Fiu, Cirminiello, Mitchell on TV - Campus Insiders | Buy College Football Tickets

CFN Analysis: Oklahoma St Blows Out Arizona

CollegeFootballNews.com
Posted Sep 9, 2011


The CFNers give their thoughts on Oklahoma State's win over Arizona



E-mail Pete Fiutak
Follow me ... Follow me to freedom!
... http://twitter.com/CFBnews

It’ll be an interesting storyline as the season goes on: Did Dana Holgorsen set the wheels in motion to make the Oklahoma State offense a powerhouse, or was he just the driver of a phenomenal car?

OSU head coach Mike Gundy is a tremendous offensive mind, and part of the job as a head coach is finding the star coordinators to make everyone up top look good. Holgorsen was the offensive coordinator last year of a dominant Cowboy attack, and he parlayed the success into the head coaching job at West Virginia. In steps Todd Monken, and after two games the offense is even stronger.

Louisiana-Lafayette isn’t LSU, but it’s not McNeese State or Northern Colorado, either. It’s a living, breathing FBS school, and last week Oklahoma State came up with 458 yards through the air and 208 on the ground for an evil 666 yards of nation-leading offense.

Remember when Arizona used to play defense?

Supposedly, the Wildcats still haven’t gotten the right pieces in place under Mike Stoops, who’s allegedly a defensive head coach – save your speech about “improving facilities” – but they still play in the Pac-12. Arizona has a team good enough to make some noise in the new South division. Oklahoma State didn’t care, coming up with 594 yards of total offense while allowing America to devote its undivided attention to the phenomenal New Orleans – Green Bay game.

The Cowboys will put up 600 yards on Tulsa next week, and QB Brandon Weeden will start to be compared to Chris Weinke and will be up in the mix of Heisman candidates, and then comes the real test at Texas A&M.

For now, no matter what happens going forward, Monken has proven that great players help make great offensive coordinators. Now it’s Holgorsen’s turn to prove that coaches have something to do with it, too.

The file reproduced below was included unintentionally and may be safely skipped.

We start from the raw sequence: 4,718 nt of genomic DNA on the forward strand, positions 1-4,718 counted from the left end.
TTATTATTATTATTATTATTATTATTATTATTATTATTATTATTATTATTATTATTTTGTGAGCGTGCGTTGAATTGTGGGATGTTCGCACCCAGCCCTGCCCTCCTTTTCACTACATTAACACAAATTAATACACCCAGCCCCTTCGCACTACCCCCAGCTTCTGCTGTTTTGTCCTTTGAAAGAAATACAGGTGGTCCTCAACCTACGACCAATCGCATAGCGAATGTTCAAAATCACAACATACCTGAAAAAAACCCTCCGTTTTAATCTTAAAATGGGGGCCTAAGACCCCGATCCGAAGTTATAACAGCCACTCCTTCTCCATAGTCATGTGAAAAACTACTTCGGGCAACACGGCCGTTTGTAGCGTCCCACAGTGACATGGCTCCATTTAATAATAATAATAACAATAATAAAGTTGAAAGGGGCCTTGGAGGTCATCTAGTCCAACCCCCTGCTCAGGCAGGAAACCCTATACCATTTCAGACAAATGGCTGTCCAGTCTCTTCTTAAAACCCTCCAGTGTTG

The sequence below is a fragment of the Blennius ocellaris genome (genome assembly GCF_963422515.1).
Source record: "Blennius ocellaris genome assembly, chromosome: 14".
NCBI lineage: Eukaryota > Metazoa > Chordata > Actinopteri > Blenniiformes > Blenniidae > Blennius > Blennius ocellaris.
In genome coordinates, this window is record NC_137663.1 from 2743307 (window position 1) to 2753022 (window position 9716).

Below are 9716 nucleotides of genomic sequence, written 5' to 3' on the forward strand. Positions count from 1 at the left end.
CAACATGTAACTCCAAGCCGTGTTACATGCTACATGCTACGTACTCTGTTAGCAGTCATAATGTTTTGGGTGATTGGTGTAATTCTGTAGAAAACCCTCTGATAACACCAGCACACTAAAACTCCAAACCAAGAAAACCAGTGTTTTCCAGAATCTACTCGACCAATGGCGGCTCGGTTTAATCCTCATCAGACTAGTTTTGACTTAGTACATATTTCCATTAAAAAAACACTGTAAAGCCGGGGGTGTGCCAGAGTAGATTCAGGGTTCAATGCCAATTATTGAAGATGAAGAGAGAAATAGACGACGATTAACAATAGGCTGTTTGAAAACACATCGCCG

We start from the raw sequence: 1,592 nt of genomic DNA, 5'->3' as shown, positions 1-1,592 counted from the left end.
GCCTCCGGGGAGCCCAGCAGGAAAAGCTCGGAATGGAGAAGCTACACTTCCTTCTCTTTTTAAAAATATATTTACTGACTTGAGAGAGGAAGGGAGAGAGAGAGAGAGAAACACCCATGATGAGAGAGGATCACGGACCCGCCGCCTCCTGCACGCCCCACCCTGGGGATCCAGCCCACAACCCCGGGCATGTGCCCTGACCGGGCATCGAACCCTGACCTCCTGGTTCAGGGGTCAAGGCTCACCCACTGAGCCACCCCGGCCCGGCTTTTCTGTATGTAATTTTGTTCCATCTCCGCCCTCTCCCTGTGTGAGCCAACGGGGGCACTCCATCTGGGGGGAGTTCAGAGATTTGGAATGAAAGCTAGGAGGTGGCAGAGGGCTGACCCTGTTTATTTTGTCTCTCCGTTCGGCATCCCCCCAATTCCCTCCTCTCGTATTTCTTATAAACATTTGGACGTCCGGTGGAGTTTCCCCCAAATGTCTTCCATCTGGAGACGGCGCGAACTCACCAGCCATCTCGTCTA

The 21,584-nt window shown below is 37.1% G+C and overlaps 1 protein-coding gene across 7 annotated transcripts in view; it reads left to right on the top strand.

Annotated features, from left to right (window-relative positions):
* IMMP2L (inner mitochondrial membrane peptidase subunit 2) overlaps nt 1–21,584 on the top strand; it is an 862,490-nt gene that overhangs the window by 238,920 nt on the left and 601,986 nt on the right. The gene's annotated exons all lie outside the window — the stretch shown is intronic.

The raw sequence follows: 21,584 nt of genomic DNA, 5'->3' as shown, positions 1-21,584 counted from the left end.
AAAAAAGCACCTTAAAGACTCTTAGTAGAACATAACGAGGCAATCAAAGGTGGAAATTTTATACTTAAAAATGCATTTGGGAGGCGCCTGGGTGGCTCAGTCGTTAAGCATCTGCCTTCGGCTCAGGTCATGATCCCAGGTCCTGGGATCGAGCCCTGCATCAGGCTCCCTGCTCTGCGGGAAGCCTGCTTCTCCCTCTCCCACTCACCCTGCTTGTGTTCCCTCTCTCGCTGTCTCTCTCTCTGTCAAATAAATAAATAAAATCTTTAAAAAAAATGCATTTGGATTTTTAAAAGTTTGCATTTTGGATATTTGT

In case you were wondering, West Virginia plays Norfolk State this weekend.

By Matt Zemek
Let it be said up front that Oklahoma State has the makings of a very good team, an upper-tier team, an 11-win team. The key word in that sentence, though, is “makings.” The Cowboys aren’t yet “for real.” They did not announce themselves as a heavyweight with their Thursday night thrashing of the Arizona Wildcats. They did not separate themselves from the middle tier of a downsized Big 12. They simply played one very solid game on national television.

Make no mistake, this is not something problematic, worrisome or somehow negative for Oklahoma State fans. This was a quietly encouraging night, not a discouraging one; a value-positive experience, not a downer. The larger reason for applying the brakes to runaway praise in Stillwater is simple: A lot of early-September exclamations turn into so much fine powder by the time mid-October rolls around.

Remember how Taylor Martinez and Denard Robinson were viewed as runaway Heisman favorites and, in Denard’s case, historically great quarterbacks after five weeks of – for the most part – running wild against tomato-can defenses? That’s what Oklahoma State coaches are trying to guard against… fans should come along for the ride.

To gently underscore the point, this was not a formidable and fear-inducing foe Oklahoma State foiled on Thursday. Arizona was without playmaking wide receiver Juron Criner, and much of the Wildcats’ defense was dinged up. It was plainly apparent that Arizona’s offensive line lacks the heft and quality needed to keep Nick Foles at ease in the pocket. The Wildcats are just one of many Pac-12 South teams stumbling out of the gate in 2011, making Larry Scott’s league a Stanford, Oregon, and the 10 dwarfs production.

Could Oklahoma State become great? This game tips the scales more to “yes” than “no.” However, let’s allow the Cowboys to ripen into that greatness before declaring they’ve already attained elite status. That’s how people and organizations underachieve – when they’re given accolades or prizes they haven’t yet earned by the sweat of their brow.